Globalization and It's Impact over Social Politics and Policy

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IntroductionThis paper critically examines the debate on the relationship between "globalization", social politics and social policy. Globalization, by some accounts, represents a paradigmatic shift in the dynamics of welfare state development. Global capital and international institutions possess an unprecedented amount of political power and are instrumental in eroding national policy autonomy and shaping, even determining, the content of national social policies. The prospects for welfare states and for social and economic justice are said to be bleak, and a restricted range of strategically possible policy options, the retrenchment, residualization and marketization of welfare states and the lowering of social standards are forecast.

Is Global Capital against National States?Globalization is a highly contested term whose frequent usage has obscured a lack of consensus with regard to what it entails, explanations of how it operates and the direction(s) in which it is heading (Gordon 1987; Mittelman 1996; Amin 1997). It is often used inconsistently, at times to describe trends, at other times to explain them. It also contains normative overtones, being at once "a set of beliefs about how the world is and how it should be developing" (Wilding 1997: 411). In fact, it could be argued that even to ask whether "globalization" corresponds with a social reality at all, let alone analyse its implications for social policy, is possibly to participate in sustaining a myth. As Wilding has argued, "it may … not matter very much whether anything is actually happening or not, so long as key people believe it is happening or can convince other people that it is happening" (1997: 411). Despite these reservations, it is important to engage with "globalization" in order to comprehend and challenge the way it has been ideologically invoked to shape the political parameters of what is both socially and economically possible and desirable.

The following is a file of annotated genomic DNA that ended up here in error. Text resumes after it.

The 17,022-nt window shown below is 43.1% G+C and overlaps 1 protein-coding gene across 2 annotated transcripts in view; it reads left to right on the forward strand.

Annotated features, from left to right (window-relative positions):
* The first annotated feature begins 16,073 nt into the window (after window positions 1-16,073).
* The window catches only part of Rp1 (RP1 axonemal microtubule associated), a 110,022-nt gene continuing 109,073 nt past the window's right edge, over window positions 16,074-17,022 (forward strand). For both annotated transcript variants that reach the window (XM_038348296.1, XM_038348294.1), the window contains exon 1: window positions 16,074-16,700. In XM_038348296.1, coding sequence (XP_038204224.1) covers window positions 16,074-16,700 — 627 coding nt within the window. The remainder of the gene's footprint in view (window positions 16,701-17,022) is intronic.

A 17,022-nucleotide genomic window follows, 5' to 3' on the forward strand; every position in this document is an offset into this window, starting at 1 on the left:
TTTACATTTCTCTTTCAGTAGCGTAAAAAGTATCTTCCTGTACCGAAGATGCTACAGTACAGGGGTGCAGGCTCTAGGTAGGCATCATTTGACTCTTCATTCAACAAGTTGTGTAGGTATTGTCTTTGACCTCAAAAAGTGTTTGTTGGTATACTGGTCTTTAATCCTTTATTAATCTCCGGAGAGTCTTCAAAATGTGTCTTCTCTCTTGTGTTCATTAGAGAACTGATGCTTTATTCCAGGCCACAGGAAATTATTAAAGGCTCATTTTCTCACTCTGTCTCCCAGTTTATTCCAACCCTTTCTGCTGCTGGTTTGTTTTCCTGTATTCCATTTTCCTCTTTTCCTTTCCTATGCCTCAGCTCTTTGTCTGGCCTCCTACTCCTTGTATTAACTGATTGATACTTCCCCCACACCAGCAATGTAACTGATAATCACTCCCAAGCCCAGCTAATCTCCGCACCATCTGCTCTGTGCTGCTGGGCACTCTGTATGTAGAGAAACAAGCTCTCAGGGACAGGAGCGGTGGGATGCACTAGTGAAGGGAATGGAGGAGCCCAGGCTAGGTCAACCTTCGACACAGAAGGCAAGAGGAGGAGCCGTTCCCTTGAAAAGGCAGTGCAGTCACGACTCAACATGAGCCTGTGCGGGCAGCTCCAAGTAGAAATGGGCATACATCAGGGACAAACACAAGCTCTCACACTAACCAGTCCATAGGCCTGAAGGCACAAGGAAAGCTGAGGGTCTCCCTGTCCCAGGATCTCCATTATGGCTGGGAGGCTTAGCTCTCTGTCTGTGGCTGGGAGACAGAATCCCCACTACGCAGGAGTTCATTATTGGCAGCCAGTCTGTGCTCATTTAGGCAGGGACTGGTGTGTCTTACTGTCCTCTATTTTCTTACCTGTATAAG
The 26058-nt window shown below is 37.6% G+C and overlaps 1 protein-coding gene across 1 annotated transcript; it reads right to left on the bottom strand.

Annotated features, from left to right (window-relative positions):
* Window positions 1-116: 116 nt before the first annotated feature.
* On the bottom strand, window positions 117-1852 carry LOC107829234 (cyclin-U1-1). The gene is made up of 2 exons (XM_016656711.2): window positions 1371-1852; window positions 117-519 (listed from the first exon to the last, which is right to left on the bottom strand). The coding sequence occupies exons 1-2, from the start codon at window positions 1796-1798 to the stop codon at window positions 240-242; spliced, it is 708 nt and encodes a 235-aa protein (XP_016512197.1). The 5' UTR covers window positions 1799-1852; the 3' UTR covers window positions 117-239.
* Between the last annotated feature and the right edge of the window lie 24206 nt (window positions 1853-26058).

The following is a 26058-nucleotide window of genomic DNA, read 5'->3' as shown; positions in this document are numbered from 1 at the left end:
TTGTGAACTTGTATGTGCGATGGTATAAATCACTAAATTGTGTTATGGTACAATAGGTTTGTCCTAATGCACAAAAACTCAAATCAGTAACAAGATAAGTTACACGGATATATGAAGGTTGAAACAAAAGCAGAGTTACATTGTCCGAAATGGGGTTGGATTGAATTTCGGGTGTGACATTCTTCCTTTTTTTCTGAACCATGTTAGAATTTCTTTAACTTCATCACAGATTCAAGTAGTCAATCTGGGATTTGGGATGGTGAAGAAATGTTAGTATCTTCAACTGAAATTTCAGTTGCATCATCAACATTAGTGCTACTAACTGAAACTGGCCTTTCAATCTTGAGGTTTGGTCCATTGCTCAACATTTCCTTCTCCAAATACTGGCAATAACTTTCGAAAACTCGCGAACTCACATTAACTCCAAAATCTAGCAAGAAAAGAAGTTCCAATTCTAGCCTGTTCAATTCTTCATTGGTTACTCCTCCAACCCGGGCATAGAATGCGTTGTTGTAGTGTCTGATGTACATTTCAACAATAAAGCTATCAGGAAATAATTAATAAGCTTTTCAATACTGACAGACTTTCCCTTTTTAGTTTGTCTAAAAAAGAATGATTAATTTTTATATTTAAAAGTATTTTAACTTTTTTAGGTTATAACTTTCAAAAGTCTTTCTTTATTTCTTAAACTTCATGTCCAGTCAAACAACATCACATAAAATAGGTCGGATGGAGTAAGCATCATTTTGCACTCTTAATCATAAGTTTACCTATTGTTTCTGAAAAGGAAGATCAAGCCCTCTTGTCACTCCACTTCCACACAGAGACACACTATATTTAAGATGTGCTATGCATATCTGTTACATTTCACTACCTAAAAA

Broadly, globalization signifies qualitative changes in economic and political structures, trends and processes on a transnational and international scale. Economic globalization refers to changes in capital flows, production systems, markets and trade in goods and services. Commonly used indicators of these changes are trends in international trade (imports and exports), foreign direct investment (FDI), international finance, and corporate alliances and networks. While the significance of these trends is disputable (Hirst and Thompson 1996), it is clear that with the exception of Cuba and North Korea, all economies are now a variety of market economy. Related to the "victory" of the market economy globally is the growth and spread of Western cultural forms, values and products that accompany it and which are spread by it. The global extension of Western culture results in some form of global cultural uniformity through the removal of indigenous ways of life and their replacement by Western products and Western methods of production. This is most obviously manifested in the spread of Western architecture, packaging, clothing (jeans), beverages (Coke), music and leisure, and Western consumerist values of individual acquisition, consumption and competition.

Political globalization refers to the changing global context of political awareness, political processes and political activity (Holton 1998: 109). Bretherton defines it as "a growing tendency for issues to be perceived as global in scope, and hence requiring global solutions; and to the development of international organizations and global institutions which attempt to address such issues" (1996: 8). Globalism refers to the growing awareness that social, economic and environmental issues are transnational and global in their nature and that they therefore require concerted action by states at the "collective" level of supranational and international institutions, organizations and agencies. Political globalization is also evident in the...
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